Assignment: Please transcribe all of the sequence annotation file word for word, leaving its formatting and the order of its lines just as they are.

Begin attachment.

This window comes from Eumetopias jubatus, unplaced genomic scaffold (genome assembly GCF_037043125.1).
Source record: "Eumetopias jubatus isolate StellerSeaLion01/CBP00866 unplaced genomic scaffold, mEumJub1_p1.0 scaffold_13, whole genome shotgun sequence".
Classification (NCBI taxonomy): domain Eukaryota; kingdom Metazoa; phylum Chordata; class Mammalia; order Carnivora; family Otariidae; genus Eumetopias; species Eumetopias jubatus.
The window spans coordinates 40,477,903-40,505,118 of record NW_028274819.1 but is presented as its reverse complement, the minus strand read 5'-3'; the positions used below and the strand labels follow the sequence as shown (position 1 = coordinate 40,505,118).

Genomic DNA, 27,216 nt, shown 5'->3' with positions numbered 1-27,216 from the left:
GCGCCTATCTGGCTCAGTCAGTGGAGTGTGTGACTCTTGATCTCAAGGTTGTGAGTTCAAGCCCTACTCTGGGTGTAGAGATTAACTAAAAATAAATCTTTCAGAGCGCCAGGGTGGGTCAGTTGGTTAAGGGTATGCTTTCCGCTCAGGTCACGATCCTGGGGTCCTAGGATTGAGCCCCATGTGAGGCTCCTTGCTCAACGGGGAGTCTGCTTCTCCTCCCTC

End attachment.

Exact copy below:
This window comes from Eumetopias jubatus, unplaced genomic scaffold (genome assembly GCF_037043125.1).
Source record: "Eumetopias jubatus isolate StellerSeaLion01/CBP00866 unplaced genomic scaffold, mEumJub1_p1.0 scaffold_13, whole genome shotgun sequence".
Classification (NCBI taxonomy): domain Eukaryota; kingdom Metazoa; phylum Chordata; class Mammalia; order Carnivora; family Otariidae; genus Eumetopias; species Eumetopias jubatus.
The window spans coordinates 40,477,903-40,505,118 of record NW_028274819.1 but is presented as its reverse complement, the minus strand read 5'-3'; the positions used below and the strand labels follow the sequence as shown (position 1 = coordinate 40,505,118).

Genomic DNA, 27,216 nt, shown 5'->3' with positions numbered 1-27,216 from the left:
GCGCCTATCTGGCTCAGTCAGTGGAGTGTGTGACTCTTGATCTCAAGGTTGTGAGTTCAAGCCCTACTCTGGGTGTAGAGATTAACTAAAAATAAATCTTTCAGAGCGCCAGGGTGGGTCAGTTGGTTAAGGGTATGCTTTCCGCTCAGGTCACGATCCTGGGGTCCTAGGATTGAGCCCCATGTGAGGCTCCTTGCTCAACGGGGAGTCTGCTTCTCCTCCCTC